Branding and visual identity are all around us. Look closely, and you'll find them on websites, product packaging, and different types of advertising. Even personal items, like documents and business cards, bear some form of identity.
Simply put, branding is what other people think—about you, your company, your product, or your service. Visual identity is what that brand looks like, from your logo to your color choices and so much more.
Strong visuals can be very persuasive. Think of your own experiences as a consumer. Have you ever chosen a product simply because you liked the way it looked? Understanding visual identity can help you make more thoughtful design decisions, regardless of your role, medium, or skill level.
Watch the video below to learn more about branding and identity.
Visual identity is kind of like a preview of your brand. Each part of your design is a clue that tells the viewer what they can expect. Your aesthetic can be traditional, modern, or a little more out there—every brand is different. No matter what, all of your design elements work together to show exactly what your brand is about.
Of course, it's not all business. You can apply the concept of identity to almost any type of project, including personal designs. Whether you're updating your resume or looking for ways to enhance your blog, there are many benefits to having a consistent visual style.
Some companies use an actual style guide to keep their brand looking consistent. If you're just getting started with design, it's OK to take a more casual approach.
The main components of visual identity are logo, color, typography, and images. Read on to learn more.
A logo is what identifies your brand using a particular mark, type design, or both. The most effective logos tend to be fairly simple—something viewers will recognize and remember.
Every element of your logo contributes to your brand identity, including your font choice, colors, and other imagery. Change even one of these elements, and it can have a big impact on the way your brand is perceived.
In practice, logos are everywhere. You'll find them in corporate settings, as well as out and about, representing small businesses, freelancers, and other entrepreneurs. A logo is a lot like a literal brand—it's how people come to recognize you and identify your product or service.
That's why it's important to use it wisely. A logo that's pixelated, distorted, or too small to read could give viewers the wrong impression. Below, you'll find several examples of low-quality files.
To combat this, keep a master digital copy that's sharp, high in quality, and large enough for any project. This way, you're prepared for anything that might come along, whether it's a small print job or something much, much bigger.
Color helps define your brand in a very powerful way. Not only does it make a strong impression on the viewer, but it also creates a sense of unity when used across multiple projects or platforms.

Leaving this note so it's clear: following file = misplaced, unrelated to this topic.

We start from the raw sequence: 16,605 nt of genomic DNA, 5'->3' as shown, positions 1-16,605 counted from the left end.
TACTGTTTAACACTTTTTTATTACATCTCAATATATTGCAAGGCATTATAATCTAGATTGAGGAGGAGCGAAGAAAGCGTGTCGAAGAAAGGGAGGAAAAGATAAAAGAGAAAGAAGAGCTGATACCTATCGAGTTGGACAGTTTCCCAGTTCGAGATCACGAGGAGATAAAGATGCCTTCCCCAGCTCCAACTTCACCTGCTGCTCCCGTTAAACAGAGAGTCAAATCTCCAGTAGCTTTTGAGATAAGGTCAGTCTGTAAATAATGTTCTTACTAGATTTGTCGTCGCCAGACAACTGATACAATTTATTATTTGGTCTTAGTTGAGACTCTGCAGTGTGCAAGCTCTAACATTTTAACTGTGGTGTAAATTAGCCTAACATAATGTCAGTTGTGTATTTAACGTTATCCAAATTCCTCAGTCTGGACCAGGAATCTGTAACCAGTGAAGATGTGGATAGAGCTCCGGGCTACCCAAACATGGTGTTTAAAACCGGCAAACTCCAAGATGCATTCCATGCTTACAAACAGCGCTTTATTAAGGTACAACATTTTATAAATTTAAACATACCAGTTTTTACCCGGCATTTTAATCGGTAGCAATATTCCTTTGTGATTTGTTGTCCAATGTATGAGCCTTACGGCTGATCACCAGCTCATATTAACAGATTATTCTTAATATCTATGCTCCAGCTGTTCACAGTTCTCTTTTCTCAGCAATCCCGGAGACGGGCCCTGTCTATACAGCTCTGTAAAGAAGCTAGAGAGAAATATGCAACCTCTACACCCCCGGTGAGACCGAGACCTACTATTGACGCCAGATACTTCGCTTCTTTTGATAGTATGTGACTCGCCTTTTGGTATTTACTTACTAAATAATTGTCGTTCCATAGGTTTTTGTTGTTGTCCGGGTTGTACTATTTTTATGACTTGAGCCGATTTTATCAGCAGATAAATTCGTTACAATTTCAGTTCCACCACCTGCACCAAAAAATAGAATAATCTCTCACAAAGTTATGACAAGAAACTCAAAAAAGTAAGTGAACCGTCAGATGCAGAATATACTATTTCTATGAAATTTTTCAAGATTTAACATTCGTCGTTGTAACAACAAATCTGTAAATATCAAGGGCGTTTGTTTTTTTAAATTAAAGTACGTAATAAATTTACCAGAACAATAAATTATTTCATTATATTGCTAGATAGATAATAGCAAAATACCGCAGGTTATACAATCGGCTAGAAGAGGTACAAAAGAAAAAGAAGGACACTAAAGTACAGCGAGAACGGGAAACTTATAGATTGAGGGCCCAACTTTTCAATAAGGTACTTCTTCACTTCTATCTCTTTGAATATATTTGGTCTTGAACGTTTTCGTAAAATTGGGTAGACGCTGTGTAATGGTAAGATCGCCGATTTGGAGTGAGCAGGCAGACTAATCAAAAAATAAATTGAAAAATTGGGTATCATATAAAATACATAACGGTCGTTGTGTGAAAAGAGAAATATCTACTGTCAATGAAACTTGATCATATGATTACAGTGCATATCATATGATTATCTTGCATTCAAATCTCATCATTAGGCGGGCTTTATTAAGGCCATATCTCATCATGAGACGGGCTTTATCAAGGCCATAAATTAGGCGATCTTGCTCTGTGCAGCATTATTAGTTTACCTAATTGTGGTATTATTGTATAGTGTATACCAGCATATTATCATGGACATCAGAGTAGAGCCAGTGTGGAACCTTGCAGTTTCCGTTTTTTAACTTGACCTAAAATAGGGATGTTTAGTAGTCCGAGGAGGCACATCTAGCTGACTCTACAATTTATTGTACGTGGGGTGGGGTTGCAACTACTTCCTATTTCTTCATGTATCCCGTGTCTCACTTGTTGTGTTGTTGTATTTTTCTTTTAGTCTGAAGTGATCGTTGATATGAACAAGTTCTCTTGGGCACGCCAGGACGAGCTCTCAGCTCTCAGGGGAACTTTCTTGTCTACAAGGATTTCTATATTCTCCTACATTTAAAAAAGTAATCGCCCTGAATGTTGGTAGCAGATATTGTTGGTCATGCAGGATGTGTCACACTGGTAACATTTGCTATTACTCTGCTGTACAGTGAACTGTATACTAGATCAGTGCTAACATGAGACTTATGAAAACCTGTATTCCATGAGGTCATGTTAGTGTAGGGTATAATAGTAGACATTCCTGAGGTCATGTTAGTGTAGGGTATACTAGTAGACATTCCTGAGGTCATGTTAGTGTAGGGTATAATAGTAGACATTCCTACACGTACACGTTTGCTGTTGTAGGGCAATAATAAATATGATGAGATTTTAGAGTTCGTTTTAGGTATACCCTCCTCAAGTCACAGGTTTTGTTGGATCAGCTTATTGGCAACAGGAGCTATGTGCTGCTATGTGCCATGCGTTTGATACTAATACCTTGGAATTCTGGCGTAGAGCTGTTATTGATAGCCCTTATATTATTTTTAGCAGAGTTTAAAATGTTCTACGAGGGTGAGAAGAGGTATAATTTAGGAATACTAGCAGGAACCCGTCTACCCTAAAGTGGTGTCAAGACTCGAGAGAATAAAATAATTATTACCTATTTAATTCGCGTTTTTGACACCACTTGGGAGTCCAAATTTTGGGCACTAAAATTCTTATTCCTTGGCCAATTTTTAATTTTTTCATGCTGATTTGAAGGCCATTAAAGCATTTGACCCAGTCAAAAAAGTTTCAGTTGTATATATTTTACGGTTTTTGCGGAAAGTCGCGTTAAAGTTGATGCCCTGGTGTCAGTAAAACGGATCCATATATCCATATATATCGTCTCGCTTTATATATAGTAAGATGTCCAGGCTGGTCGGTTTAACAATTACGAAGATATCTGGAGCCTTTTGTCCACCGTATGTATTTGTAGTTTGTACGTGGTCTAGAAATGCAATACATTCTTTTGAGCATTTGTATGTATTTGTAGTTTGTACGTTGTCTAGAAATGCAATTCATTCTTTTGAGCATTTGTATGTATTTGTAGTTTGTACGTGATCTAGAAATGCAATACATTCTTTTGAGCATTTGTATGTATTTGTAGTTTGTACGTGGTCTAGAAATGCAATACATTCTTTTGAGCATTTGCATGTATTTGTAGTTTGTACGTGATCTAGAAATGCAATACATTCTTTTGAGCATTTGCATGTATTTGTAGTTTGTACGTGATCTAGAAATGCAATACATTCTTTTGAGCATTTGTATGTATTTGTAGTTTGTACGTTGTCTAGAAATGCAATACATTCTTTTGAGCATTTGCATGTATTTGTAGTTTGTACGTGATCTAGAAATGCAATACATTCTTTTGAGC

Most brands derive their main colors directly from the company logo. Additional colors can help you expand the main palette and further define your brand's personality and style.
There are lots of ways to use brand colors. Just be careful not to go overboard or ignore widely accepted design standards. Good color use is all about moderation.
Avoid common pitfalls, like colors that vibrate or distract viewers from your work. For instance, in the image below, the text clashes with the background, making it difficult to read.
Make sure to include neutrals in your color palette, like black, gray, white, or off-white. This way, when you do use your brand's colors, they really stand out.
Text is one of the simpler aspects of identity, but it can be surprisingly expressive. All it takes is a different font, and you can subtly (or not so subtly) change the entire feel of your brand.
Most brands choose two to three fonts—often inspired by the logo—for basic, everyday use. Creative fonts should also be chosen with care and should be a reflection of your unique visual identity.
There are certain fonts that professionals know to avoid—fonts that were once popular but that are now considered outdated and overused. The fonts below are notorious examples.
When in doubt, a more timeless, understated font is less likely to detract from your message. Your font choice should complement your brand, but still be current and professional.
Images are a huge part of building a unique identity. Every photo, graphic, icon, and button is a chance to showcase your brand and shape the way it's perceived.
In professional settings, images are usually created specifically for the brand; for instance, pictures in a catalog or graphics in an app. If you don't have the luxury of this, you can get similar results by choosing images with a subtle through line; for example, a signature color or similar style.
Most importantly, avoid images that feel generic or obviously staged. This is difficult if you're relying on third-party stock, but there are ways to set your brand apart.
Avoid images that lack context or appear frequently in other brands' designs. Take the photo below. Some viewers might find it off-putting due to the forced pose and artificial background.
Instead, choose images that seem genuine and that feature authentic people, places, and things. The best images are the embodiment of your unique point of view. They represent how you want to be seen when people think about your brand.
Visual identity isn't just a marketing tool. It's a way of looking at design that removes a lot of the guesswork. With a clear vision of your brand, you know exactly what colors, fonts, and images to use. You can create consistent works that viewers will remember.